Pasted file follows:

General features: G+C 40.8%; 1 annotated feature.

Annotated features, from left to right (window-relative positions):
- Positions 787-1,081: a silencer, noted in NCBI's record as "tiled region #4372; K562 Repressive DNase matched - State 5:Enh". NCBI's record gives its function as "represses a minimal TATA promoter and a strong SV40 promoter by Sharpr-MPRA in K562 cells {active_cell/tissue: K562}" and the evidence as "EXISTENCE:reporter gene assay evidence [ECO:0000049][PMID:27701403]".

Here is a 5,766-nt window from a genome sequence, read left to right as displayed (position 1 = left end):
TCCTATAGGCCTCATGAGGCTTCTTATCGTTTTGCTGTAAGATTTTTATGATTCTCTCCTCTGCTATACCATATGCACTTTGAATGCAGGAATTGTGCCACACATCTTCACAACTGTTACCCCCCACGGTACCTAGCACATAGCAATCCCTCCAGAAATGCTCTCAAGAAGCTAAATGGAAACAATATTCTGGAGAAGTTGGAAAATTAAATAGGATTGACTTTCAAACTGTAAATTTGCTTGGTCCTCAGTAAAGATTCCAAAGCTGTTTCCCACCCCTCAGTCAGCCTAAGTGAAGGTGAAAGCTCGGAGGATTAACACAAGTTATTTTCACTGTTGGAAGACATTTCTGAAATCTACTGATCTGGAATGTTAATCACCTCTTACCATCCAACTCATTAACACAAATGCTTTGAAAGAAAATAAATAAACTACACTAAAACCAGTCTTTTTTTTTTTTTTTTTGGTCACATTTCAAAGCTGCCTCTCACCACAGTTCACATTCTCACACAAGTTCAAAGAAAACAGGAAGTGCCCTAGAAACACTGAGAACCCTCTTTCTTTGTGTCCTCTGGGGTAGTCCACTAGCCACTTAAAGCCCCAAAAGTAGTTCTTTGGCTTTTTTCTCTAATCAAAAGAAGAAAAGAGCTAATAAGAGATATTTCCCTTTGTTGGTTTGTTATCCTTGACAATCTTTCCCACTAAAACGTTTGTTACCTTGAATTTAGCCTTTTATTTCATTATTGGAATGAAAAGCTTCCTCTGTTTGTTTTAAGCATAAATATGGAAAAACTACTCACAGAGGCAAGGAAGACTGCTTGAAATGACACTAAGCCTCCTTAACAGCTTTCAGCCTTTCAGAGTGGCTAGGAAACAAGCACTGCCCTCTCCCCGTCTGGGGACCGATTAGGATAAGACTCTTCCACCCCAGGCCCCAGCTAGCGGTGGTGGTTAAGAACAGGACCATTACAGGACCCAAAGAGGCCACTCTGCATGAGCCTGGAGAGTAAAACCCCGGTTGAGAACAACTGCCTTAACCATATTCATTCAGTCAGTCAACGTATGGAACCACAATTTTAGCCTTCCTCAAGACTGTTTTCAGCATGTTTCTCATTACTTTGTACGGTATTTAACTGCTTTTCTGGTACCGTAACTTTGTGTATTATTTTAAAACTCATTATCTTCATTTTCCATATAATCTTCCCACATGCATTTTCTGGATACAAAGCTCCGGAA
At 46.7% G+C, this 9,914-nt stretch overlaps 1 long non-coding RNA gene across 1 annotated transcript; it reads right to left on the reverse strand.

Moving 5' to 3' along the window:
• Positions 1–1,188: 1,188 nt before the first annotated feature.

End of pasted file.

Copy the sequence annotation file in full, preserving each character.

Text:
General features: G+C 40.8%; 1 annotated feature.

Annotated features, from left to right (window-relative positions):
- Positions 787-1,081: a silencer, noted in NCBI's record as "tiled region #4372; K562 Repressive DNase matched - State 5:Enh". NCBI's record gives its function as "represses a minimal TATA promoter and a strong SV40 promoter by Sharpr-MPRA in K562 cells {active_cell/tissue: K562}" and the evidence as "EXISTENCE:reporter gene assay evidence [ECO:0000049][PMID:27701403]".

Here is a 5,766-nt window from a genome sequence, read left to right as displayed (position 1 = left end):
TCCTATAGGCCTCATGAGGCTTCTTATCGTTTTGCTGTAAGATTTTTATGATTCTCTCCTCTGCTATACCATATGCACTTTGAATGCAGGAATTGTGCCACACATCTTCACAACTGTTACCCCCCACGGTACCTAGCACATAGCAATCCCTCCAGAAATGCTCTCAAGAAGCTAAATGGAAACAATATTCTGGAGAAGTTGGAAAATTAAATAGGATTGACTTTCAAACTGTAAATTTGCTTGGTCCTCAGTAAAGATTCCAAAGCTGTTTCCCACCCCTCAGTCAGCCTAAGTGAAGGTGAAAGCTCGGAGGATTAACACAAGTTATTTTCACTGTTGGAAGACATTTCTGAAATCTACTGATCTGGAATGTTAATCACCTCTTACCATCCAACTCATTAACACAAATGCTTTGAAAGAAAATAAATAAACTACACTAAAACCAGTCTTTTTTTTTTTTTTTTTGGTCACATTTCAAAGCTGCCTCTCACCACAGTTCACATTCTCACACAAGTTCAAAGAAAACAGGAAGTGCCCTAGAAACACTGAGAACCCTCTTTCTTTGTGTCCTCTGGGGTAGTCCACTAGCCACTTAAAGCCCCAAAAGTAGTTCTTTGGCTTTTTTCTCTAATCAAAAGAAGAAAAGAGCTAATAAGAGATATTTCCCTTTGTTGGTTTGTTATCCTTGACAATCTTTCCCACTAAAACGTTTGTTACCTTGAATTTAGCCTTTTATTTCATTATTGGAATGAAAAGCTTCCTCTGTTTGTTTTAAGCATAAATATGGAAAAACTACTCACAGAGGCAAGGAAGACTGCTTGAAATGACACTAAGCCTCCTTAACAGCTTTCAGCCTTTCAGAGTGGCTAGGAAACAAGCACTGCCCTCTCCCCGTCTGGGGACCGATTAGGATAAGACTCTTCCACCCCAGGCCCCAGCTAGCGGTGGTGGTTAAGAACAGGACCATTACAGGACCCAAAGAGGCCACTCTGCATGAGCCTGGAGAGTAAAACCCCGGTTGAGAACAACTGCCTTAACCATATTCATTCAGTCAGTCAACGTATGGAACCACAATTTTAGCCTTCCTCAAGACTGTTTTCAGCATGTTTCTCATTACTTTGTACGGTATTTAACTGCTTTTCTGGTACCGTAACTTTGTGTATTATTTTAAAACTCATTATCTTCATTTTCCATATAATCTTCCCACATGCATTTTCTGGATACAAAGCTCCGGAA
At 46.7% G+C, this 9,914-nt stretch overlaps 1 long non-coding RNA gene across 1 annotated transcript; it reads right to left on the reverse strand.

Moving 5' to 3' along the window:
• Positions 1–1,188: 1,188 nt before the first annotated feature.